Meanwhile, issues of race and policing have educators talking about how to foster conversations about social justice in school.

In the wake of police-related killings that rocked the nation, five Memphis teachers talked about how they tackle difficult conversations about race all year long.

School closures made headlines again in Memphis — with more closings likely.

Closing schools has become an annual event as Tennessee’s largest district loses students and funding, and this year was no exception. The shuttering of Carver and Northside high schools brought the total number of district-run school closures to at least 21 since 2012. And more are likely. This month, Shelby County Schools is scheduled to release a facilities analysis that should set the stage for future closures. Superintendent Dorsey Hopson has said the district needs to shed as many as two dozen schools — and 27,000 seats — over the next four years. A Chalkbeat analysis identifies 25 schools at risk.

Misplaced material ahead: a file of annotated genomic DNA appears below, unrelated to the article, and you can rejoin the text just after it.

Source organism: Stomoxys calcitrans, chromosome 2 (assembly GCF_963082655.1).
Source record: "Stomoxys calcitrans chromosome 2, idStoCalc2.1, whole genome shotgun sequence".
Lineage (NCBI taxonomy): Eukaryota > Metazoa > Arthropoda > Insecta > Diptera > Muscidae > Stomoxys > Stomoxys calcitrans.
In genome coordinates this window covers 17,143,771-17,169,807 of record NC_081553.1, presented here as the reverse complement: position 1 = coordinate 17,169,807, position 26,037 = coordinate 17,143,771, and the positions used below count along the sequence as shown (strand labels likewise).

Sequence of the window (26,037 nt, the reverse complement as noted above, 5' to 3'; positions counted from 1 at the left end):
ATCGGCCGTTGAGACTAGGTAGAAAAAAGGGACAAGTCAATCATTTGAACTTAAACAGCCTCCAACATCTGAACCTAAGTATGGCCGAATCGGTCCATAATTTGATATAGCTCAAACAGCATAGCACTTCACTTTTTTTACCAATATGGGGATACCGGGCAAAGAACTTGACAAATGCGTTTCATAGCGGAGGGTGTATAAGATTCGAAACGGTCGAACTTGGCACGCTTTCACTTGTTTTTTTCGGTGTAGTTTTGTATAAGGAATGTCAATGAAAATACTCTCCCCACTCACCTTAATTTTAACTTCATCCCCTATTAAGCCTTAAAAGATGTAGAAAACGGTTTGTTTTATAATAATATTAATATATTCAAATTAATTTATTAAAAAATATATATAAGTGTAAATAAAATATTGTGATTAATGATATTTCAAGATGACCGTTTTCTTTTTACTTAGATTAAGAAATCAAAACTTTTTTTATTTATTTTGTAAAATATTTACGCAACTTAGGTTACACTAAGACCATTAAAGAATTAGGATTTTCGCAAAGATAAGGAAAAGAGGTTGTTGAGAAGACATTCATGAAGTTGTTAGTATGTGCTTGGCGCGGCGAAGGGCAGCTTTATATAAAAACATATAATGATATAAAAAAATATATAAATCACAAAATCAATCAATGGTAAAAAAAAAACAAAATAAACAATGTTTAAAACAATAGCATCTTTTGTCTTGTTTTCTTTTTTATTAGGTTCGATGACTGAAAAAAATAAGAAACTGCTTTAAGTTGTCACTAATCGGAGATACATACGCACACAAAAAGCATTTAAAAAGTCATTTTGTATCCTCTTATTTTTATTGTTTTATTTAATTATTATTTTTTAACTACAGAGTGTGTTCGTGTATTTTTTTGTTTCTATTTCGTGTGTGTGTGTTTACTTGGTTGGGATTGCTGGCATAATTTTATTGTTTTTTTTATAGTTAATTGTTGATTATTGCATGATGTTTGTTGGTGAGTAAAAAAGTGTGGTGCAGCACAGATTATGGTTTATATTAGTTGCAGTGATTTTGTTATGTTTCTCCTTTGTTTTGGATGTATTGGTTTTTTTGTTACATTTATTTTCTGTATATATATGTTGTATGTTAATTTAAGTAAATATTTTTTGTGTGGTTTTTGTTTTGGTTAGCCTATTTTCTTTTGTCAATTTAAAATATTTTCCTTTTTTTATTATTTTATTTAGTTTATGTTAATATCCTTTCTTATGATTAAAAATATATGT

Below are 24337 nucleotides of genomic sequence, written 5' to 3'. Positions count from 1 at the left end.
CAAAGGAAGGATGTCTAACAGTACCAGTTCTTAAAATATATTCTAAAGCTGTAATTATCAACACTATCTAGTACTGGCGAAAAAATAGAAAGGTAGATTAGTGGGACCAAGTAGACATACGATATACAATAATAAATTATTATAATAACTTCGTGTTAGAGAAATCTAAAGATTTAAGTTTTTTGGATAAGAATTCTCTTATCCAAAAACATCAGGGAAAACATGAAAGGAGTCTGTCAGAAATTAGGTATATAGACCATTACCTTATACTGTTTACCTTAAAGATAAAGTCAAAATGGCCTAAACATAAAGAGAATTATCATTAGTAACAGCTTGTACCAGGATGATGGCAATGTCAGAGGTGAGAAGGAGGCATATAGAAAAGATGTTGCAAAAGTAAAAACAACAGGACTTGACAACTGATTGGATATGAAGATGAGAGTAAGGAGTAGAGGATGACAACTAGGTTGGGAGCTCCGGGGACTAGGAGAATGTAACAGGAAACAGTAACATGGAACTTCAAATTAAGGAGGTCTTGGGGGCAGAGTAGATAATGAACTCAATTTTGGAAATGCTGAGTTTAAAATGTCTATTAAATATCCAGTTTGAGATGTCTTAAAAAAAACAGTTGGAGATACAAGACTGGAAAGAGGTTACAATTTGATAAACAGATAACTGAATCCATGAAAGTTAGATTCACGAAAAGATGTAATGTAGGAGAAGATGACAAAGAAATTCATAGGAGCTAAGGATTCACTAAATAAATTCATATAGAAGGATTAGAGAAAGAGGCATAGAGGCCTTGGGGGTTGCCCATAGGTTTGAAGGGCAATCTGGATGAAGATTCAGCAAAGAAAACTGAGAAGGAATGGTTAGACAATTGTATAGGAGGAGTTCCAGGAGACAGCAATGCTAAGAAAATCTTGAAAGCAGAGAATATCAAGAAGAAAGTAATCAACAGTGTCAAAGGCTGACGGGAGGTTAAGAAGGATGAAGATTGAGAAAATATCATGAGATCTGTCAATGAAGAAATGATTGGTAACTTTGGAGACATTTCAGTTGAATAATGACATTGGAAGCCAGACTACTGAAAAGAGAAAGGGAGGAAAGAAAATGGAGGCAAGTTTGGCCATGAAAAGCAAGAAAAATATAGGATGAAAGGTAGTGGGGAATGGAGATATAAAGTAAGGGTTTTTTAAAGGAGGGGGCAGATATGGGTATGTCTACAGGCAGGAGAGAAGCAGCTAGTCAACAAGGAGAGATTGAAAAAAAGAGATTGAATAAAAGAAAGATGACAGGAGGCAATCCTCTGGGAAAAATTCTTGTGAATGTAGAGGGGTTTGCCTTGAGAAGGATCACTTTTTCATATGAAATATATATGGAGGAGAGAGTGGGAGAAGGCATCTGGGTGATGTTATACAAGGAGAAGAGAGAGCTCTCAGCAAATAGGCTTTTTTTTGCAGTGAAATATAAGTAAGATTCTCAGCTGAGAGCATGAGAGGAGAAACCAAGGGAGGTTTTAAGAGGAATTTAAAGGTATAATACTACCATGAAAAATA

Exacerbating the challenges of shifting enrollment, families in Foote Homes scrambled to register their children for school as Memphis’ last public housing project prepared to close this month amid a delay in delivering housing vouchers to move elsewhere.

The new school year has officially begun, with the budget approved not a moment too soon for Shelby County Schools.

District leaders that began the budget season facing an $86 million shortfall eventually convinced county commissioners to significantly increase local funding, while also pulling some money from the school system’s reserve funds. The result is a $959 million budget that gives most of the district’s teachers a 3 percent raise and restores funding for positions deemed critical for continued academic progress.

The district also unveiled its first annual report on its growing sector of charter schools.

With charter schools now firmly entrenched in Memphis’ educational landscape, a Shelby County Schools analysis shows a mixed bag of performance, while calling on traditional and charter schools to learn from each other and promising better ways to track quality.